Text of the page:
Jack Cornwell, the heroic gunner of Jutland, 100 years ago this week
Born 8th January 1900 in Essex, John “Jack” Cornwell attended school for just eight years, dropping out in 1913 to work as a van boy for a baker. Still keeping up his commitment to the Boy Scouts, he won a special award for freeing a young girl from a drain.
He was that kind of kid.
At age 14 he tried to join the Royal Navy in the opening days of WWI, but was turned down. He kept trying and he was accepted as a Ship’s Boy just after his 15th birthday and shipped out aboard the freshly commissioned 5000-ton Town-class light cruiser HMS Chester as a gun layer, manning the sights and relaying firing orders through a headset and microphone at one of the ship’s 10 BL 5.5 inch Mark I (140 mm) /50 guns. The well-drilled RN crews on these exposed guns could fire 12 rounds per minute, lobbing a 82-pound shell out past 16,000m.
Chester and Jack found themselves up to their necks in German warships at the Battle of Jutland on 31 May.
Taking on four German cruisers of the High Seas Fleet’s II Scouting Group in a night action, Chester was raked by no less than 18 hits. The Mark I guns of the cruiser had just a scant plate of armor on the front of the mount, with the backs and deck areas open to the environment. This meant that shrapnel from the German shells blasted down the decks and killed the exposed gunners at a staggering rate. Within minutes, 3 out of 10 mounts on Chester were out of action, their crews maimed.
At Jack’s mount, the forward-most 5.5 inch gun on the forecastle, every single sailor had been killed or wounded outright, horribly maimed by the combat.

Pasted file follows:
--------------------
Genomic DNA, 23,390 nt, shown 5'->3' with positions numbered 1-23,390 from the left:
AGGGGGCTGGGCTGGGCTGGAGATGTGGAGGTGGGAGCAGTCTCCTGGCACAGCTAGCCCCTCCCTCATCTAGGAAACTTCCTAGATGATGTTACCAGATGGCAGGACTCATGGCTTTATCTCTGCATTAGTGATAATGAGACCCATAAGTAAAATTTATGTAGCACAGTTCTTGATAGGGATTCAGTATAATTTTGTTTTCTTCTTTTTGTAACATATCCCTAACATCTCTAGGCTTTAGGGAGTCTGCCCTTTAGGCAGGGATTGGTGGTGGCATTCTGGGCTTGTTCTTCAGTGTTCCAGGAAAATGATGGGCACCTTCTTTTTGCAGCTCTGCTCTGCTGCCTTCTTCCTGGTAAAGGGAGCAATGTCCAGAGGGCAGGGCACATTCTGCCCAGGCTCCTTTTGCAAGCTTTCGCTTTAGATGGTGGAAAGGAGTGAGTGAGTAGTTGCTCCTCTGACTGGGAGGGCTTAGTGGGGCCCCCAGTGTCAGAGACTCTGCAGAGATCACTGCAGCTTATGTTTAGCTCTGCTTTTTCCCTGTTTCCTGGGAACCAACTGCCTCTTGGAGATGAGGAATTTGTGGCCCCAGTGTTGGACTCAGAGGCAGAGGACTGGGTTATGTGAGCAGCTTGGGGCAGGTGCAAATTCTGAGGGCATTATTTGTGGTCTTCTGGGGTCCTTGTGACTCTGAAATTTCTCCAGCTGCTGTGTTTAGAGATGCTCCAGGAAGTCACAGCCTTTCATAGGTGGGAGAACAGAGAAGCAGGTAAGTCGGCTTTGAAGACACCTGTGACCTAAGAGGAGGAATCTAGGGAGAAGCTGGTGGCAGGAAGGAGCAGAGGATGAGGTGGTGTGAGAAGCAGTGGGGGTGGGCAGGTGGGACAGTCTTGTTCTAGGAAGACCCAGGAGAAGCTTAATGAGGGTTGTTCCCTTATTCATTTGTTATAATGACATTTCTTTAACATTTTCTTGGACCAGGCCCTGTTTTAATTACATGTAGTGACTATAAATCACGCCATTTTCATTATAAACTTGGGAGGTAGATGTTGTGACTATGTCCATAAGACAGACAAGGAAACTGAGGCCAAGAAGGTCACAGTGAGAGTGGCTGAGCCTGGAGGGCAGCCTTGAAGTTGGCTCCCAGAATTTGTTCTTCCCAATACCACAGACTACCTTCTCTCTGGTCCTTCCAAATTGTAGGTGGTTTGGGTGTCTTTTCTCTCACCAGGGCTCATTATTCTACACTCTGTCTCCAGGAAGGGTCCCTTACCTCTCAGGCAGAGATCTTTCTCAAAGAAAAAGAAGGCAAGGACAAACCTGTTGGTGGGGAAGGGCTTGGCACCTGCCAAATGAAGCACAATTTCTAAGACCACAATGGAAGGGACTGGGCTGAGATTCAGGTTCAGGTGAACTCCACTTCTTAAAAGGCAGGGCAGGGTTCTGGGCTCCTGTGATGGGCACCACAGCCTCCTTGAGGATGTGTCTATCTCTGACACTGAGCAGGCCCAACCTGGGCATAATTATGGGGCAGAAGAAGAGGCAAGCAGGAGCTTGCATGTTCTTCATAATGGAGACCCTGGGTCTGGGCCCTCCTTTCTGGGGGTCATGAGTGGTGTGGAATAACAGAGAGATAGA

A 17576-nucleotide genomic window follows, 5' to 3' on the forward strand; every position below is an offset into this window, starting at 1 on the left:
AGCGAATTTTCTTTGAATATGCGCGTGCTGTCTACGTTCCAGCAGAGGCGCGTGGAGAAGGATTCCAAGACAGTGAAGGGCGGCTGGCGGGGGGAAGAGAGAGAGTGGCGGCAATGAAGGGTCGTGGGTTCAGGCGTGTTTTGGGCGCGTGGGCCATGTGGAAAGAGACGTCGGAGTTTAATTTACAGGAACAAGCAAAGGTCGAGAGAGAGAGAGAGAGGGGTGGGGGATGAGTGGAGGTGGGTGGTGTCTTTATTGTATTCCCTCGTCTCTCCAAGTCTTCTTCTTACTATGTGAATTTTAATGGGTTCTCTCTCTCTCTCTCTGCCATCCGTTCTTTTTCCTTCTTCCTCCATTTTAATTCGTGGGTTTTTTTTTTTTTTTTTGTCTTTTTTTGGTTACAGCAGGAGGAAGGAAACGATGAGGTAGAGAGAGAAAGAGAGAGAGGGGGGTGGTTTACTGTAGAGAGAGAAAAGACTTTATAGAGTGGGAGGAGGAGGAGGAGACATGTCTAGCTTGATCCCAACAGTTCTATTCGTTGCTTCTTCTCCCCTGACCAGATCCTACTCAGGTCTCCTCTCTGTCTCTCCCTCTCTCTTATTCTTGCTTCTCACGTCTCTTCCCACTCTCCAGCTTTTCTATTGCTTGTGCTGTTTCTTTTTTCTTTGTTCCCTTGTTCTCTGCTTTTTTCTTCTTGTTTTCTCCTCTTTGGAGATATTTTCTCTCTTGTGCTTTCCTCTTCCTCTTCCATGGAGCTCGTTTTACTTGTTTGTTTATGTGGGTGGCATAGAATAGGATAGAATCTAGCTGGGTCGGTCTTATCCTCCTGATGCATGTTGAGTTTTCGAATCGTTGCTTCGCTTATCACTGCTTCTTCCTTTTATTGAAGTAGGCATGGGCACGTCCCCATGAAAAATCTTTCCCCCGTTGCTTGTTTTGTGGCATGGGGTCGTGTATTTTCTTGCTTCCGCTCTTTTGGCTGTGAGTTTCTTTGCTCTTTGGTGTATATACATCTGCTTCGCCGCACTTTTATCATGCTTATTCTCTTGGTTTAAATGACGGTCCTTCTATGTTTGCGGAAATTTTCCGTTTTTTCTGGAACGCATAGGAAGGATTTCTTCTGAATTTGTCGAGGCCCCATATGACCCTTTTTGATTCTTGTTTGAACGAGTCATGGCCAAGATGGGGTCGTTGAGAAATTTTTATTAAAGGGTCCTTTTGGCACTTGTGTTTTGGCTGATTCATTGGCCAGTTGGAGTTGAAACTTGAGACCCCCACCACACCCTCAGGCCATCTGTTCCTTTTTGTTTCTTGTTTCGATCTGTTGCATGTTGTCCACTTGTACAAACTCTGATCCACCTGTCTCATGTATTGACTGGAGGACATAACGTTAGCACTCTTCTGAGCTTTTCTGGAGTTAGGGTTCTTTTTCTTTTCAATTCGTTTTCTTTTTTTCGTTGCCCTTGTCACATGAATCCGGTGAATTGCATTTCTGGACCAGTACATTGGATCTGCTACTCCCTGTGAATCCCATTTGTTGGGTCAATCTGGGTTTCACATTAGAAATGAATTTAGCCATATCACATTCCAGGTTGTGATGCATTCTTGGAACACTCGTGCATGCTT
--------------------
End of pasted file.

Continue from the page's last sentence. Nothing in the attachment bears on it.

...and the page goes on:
During the action, Jack was credited with volunteering to go to the top of the turret to wipe the glass so that the rangefinder could line the target, and another report says that he managed to ram home one last projectile, close the breech and press the firing button and that this projectile exploded on the German ship SMS Wiesbaden, causing damage which led to her sinking. (Later evidence found post-war concluded that the shell that sank Wiesbaden came from HMS Invincible, but it does not make the tale of Jack and HMS Chester any less heroic)
Jack was found after the cruiser had disengaged, standing alone at his gun, still ready to fight. His body was riddled with shellfire, including splinters in his chest. He was still alive but barely, and eager for orders.
As British ships came alongside HMS Chester, survivors of other gun mounts sat on deck, limbless, smoking cigarette and cheering the passing fleet. Many would not see the next dawn.
Jack passed away after an agonizing two day ordeal in the ship’s infirmary, giving his last, full, measure.
His VC, awarded posthumously, states:
The KING has been graciously pleased to approve the grant of the Victoria Cross to Boy, First Class, John Travers Cornwell, O.N.J.42563 (died 2 June 1916), for the conspicuous act of bravery specified below. Mortally wounded early in the action, Boy, First Class, John Travers Cornwell remained standing alone at a most exposed post, quietly awaiting orders, until the end of the action, with the gun’s crew dead and wounded all round him. His age was under sixteen and a half years.
He is the youngest recipient of England’s highest military honor.
His great grandnephew, Alex Saridis, is keeping the family tradition alive and is currently an Able Seaman in the Royal Navy. He asks in the above video only that future generations remember Jack, and those that fell alongside him and share their story.
On Jack’s grave, the epitaph reads
“It is not wealth or ancestry
but honourable conduct and a noble disposition
that maketh men great.”